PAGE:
2. What health and safety obligations do I owe to keep my staff safe during COVID-19?
The Guidance does not supersede employers’ existing legal obligations in relation to health and safety, employment and equalities duties but should be considered when complying with those existing obligations.
Employers have statutory and common law duties to provide a safe place of work and need to consider the risks workers face and do everything reasonably practicable to minimise those risks. This involves:
- Consultation with workers. Employers need to listen and talk to workers about the work they do and how any risks will be managed. The people doing the work are often best placed to understand the risks and have a view on how to work safely. Employers must consult with the health and safety representative selected by a recognised trade union, or if there isn’t one, a representative chosen by the workers, or the workers themselves, about the health and safety aspects of returning to work following the relaxation of lockdown restrictions.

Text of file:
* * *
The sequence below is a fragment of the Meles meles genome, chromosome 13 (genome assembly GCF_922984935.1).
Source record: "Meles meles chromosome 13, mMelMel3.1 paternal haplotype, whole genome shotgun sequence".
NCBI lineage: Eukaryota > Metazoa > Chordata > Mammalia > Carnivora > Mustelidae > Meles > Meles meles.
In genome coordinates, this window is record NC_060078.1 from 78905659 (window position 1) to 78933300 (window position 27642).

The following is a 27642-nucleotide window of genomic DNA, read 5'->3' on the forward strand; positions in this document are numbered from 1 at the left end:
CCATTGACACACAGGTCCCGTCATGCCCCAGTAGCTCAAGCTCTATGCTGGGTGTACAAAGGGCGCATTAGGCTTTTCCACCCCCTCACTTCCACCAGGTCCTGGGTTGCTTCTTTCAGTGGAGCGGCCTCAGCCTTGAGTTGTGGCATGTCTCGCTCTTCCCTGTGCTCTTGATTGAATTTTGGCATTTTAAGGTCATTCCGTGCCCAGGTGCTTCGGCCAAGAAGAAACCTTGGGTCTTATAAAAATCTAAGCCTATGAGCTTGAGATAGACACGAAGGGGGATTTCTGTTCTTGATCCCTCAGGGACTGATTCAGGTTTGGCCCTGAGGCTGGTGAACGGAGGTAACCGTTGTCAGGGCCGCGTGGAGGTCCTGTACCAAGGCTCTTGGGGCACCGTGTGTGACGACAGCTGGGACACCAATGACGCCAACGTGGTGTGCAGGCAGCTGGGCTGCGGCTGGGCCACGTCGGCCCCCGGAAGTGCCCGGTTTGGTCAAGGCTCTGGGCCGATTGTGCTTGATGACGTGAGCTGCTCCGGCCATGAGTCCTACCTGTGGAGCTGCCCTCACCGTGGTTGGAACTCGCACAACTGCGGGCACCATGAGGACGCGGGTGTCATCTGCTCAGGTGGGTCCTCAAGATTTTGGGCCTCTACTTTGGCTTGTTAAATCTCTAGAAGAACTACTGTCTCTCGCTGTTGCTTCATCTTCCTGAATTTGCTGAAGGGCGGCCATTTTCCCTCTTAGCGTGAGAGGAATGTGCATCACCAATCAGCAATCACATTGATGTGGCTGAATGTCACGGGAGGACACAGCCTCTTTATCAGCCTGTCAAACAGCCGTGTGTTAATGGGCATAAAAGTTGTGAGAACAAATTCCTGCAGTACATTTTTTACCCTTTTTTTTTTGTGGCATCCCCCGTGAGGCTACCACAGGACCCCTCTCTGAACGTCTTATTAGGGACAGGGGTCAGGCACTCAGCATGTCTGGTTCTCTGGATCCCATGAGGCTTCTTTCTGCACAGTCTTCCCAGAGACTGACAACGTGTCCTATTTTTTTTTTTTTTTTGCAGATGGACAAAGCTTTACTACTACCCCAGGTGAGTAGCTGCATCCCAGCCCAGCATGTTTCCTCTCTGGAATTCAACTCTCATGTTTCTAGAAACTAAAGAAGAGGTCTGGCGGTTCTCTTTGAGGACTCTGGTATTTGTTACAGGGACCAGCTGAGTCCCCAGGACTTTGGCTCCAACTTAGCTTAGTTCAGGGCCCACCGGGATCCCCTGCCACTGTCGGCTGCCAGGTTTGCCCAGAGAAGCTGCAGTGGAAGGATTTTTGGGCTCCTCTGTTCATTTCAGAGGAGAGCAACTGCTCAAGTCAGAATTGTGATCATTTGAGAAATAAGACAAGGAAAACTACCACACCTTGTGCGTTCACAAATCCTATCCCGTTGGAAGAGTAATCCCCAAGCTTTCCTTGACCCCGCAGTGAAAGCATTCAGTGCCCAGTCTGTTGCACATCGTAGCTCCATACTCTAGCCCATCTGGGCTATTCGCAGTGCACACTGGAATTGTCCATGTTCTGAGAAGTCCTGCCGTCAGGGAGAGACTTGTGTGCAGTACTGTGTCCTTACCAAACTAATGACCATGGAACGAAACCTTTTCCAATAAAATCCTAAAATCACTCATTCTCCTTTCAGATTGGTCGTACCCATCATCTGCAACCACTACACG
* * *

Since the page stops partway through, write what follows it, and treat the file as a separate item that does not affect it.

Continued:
- Carrying out suitable risk assessments to identify the risks. Each set of guidelines says that employers should carry out a COVID-19 risk assessment and identify control measures to manage that risk. Risk assessments should consider different groups of workers (e.g. vulnerable workers) who are likely to require additional measures.
- The Health and Safety Executive (HSE) provides general guidance on Managing risks and risk assessment at work and how to conduct a risk assessment, which will need to be adapted using the appropriate workplace guidance for your particular environment.
- Once the risk assessments have been completed, take steps to reduce the risks identified. Whilst employers will not be able to eliminate the risks altogether, they must take all reasonably practicable steps to minimise those risks.